Episode One: Reinventing the Motor City
Thursday, August 4 at 8PM ET
Fashion designer Joe Faris moved back to Detroit from New York City to start a garment company. His line of jeans, Motor City Denim, are designed and constructed in a retrofitted factory — TDIC — that has made protective covers for robots for the automotive industry for more than 30 years. Joe’s new denim designs incorporate seatbelts, rivets and other car inspired elements found around the factory. Five-time Grammy nominated rocker and Detroit native, Kid Rock created his own beer label, Badass Beer, to create jobs and give back to the city he loves. John Bradburn is an environmental engineer at General Motors, whose family has worked in the automotive industry for multiple generations. The Bradburns have adapted to changing times and a shifting economy. FIRST Robotics is an afterschool program created by American inventor Dean Kamen for high school students to pique their interest in robotics. A local Detroit high school, Finney High, is a prime candidate to introduce underprivileged students to the world of engineering. Meet 18 year-old-senior, Jacob Durrah, who has acquired a newfound interest in robotics and engineering through this groundbreaking program.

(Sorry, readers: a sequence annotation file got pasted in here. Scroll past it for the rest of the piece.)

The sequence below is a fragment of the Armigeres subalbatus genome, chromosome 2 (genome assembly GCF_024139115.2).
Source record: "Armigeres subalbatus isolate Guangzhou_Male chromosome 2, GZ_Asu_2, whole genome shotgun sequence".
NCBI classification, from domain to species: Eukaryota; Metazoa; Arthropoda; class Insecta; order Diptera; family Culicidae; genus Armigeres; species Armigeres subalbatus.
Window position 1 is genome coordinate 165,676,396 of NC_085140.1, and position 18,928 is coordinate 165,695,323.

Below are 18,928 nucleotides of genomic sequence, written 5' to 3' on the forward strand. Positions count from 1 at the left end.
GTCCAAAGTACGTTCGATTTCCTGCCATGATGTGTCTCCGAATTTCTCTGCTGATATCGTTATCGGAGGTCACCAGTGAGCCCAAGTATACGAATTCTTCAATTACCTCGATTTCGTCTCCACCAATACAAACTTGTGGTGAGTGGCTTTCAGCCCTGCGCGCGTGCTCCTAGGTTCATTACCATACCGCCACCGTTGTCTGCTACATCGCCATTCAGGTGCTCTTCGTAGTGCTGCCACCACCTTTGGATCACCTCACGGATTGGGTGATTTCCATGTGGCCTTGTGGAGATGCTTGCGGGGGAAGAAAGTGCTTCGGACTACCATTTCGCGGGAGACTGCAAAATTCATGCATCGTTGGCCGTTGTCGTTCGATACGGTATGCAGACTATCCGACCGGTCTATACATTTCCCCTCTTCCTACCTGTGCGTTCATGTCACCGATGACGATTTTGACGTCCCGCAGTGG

Episode Two: Art Saves Detroit
Thursday, August 4 at 9PM ET
Tyree Guyton, best known for the Heidelberg Project, is an artist recognized around the globe. His new installation, Street Folk addresses Detroit’s homeless problem head-on. In a sweep of inspiration, Tyree plans to pave an entire city street with 10,000 shoes collected from all over the world. In the wake of record moguls like Barry Gordy, Woodbridge Records is a start-up record label with three bands under its belt and a drive to make a mark on Detroit’s illustrious music scene. Andrew Beer, the founder of the label is at the helm of nurturing, producing, promoting and distributing the bands on the label. College for Creative Studies is one of the leading design schools in the world with a distinct focus on automobile design. Here, adjunct professor, John Manoogian, a 33-year veteran car designer for General Motors, teaches a rigorous, yet gratifying design studio class. The Sphinx Organization puts musical instruments in the hands of Latino and African American children to expose them to classical music and encourage a career in the arts. High school senior China Leitner has been playing trumpet in the Sphinx Program for years, has an upcoming audition with Wayne State University where a big scholarship is within reach, a determining factor as to whether or not China will go to college.